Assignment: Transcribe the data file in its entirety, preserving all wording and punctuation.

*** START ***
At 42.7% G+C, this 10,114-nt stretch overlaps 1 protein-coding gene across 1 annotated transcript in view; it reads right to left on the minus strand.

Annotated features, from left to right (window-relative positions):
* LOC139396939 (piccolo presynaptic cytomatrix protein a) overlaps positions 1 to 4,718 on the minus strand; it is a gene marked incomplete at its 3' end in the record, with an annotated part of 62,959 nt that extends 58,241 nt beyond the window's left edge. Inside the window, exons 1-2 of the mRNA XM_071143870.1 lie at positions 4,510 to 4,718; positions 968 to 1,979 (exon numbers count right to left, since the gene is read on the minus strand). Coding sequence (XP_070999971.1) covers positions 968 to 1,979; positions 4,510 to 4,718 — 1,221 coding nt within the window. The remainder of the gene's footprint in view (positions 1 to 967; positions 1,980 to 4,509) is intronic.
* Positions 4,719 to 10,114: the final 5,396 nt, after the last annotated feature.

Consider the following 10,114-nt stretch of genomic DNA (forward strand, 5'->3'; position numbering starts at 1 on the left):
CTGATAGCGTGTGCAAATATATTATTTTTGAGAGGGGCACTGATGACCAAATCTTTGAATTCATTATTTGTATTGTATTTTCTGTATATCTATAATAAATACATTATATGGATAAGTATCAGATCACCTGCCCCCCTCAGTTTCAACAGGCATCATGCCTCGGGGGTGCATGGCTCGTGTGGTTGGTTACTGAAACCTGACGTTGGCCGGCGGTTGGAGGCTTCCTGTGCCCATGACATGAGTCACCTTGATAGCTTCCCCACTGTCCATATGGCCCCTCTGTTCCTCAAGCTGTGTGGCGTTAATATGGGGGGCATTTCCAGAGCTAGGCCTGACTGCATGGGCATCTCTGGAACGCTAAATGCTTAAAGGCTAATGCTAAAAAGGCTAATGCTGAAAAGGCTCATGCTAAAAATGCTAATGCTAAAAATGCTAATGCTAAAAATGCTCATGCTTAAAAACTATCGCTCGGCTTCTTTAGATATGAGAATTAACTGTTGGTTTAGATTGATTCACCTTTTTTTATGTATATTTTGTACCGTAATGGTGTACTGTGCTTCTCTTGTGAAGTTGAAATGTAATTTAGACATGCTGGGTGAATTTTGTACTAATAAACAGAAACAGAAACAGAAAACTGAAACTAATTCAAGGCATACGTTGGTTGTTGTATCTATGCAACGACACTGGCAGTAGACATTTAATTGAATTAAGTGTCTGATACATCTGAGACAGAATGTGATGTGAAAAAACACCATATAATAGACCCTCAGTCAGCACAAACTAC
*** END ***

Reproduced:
At 42.7% G+C, this 10,114-nt stretch overlaps 1 protein-coding gene across 1 annotated transcript in view; it reads right to left on the minus strand.

Annotated features, from left to right (window-relative positions):
* LOC139396939 (piccolo presynaptic cytomatrix protein a) overlaps positions 1 to 4,718 on the minus strand; it is a gene marked incomplete at its 3' end in the record, with an annotated part of 62,959 nt that extends 58,241 nt beyond the window's left edge. Inside the window, exons 1-2 of the mRNA XM_071143870.1 lie at positions 4,510 to 4,718; positions 968 to 1,979 (exon numbers count right to left, since the gene is read on the minus strand). Coding sequence (XP_070999971.1) covers positions 968 to 1,979; positions 4,510 to 4,718 — 1,221 coding nt within the window. The remainder of the gene's footprint in view (positions 1 to 967; positions 1,980 to 4,509) is intronic.
* Positions 4,719 to 10,114: the final 5,396 nt, after the last annotated feature.

Consider the following 10,114-nt stretch of genomic DNA (forward strand, 5'->3'; position numbering starts at 1 on the left):
CTGATAGCGTGTGCAAATATATTATTTTTGAGAGGGGCACTGATGACCAAATCTTTGAATTCATTATTTGTATTGTATTTTCTGTATATCTATAATAAATACATTATATGGATAAGTATCAGATCACCTGCCCCCCTCAGTTTCAACAGGCATCATGCCTCGGGGGTGCATGGCTCGTGTGGTTGGTTACTGAAACCTGACGTTGGCCGGCGGTTGGAGGCTTCCTGTGCCCATGACATGAGTCACCTTGATAGCTTCCCCACTGTCCATATGGCCCCTCTGTTCCTCAAGCTGTGTGGCGTTAATATGGGGGGCATTTCCAGAGCTAGGCCTGACTGCATGGGCATCTCTGGAACGCTAAATGCTTAAAGGCTAATGCTAAAAAGGCTAATGCTGAAAAGGCTCATGCTAAAAATGCTAATGCTAAAAATGCTAATGCTAAAAATGCTCATGCTTAAAAACTATCGCTCGGCTTCTTTAGATATGAGAATTAACTGTTGGTTTAGATTGATTCACCTTTTTTTATGTATATTTTGTACCGTAATGGTGTACTGTGCTTCTCTTGTGAAGTTGAAATGTAATTTAGACATGCTGGGTGAATTTTGTACTAATAAACAGAAACAGAAACAGAAAACTGAAACTAATTCAAGGCATACGTTGGTTGTTGTATCTATGCAACGACACTGGCAGTAGACATTTAATTGAATTAAGTGTCTGATACATCTGAGACAGAATGTGATGTGAAAAAACACCATATAATAGACCCTCAGTCAGCACAAACTAC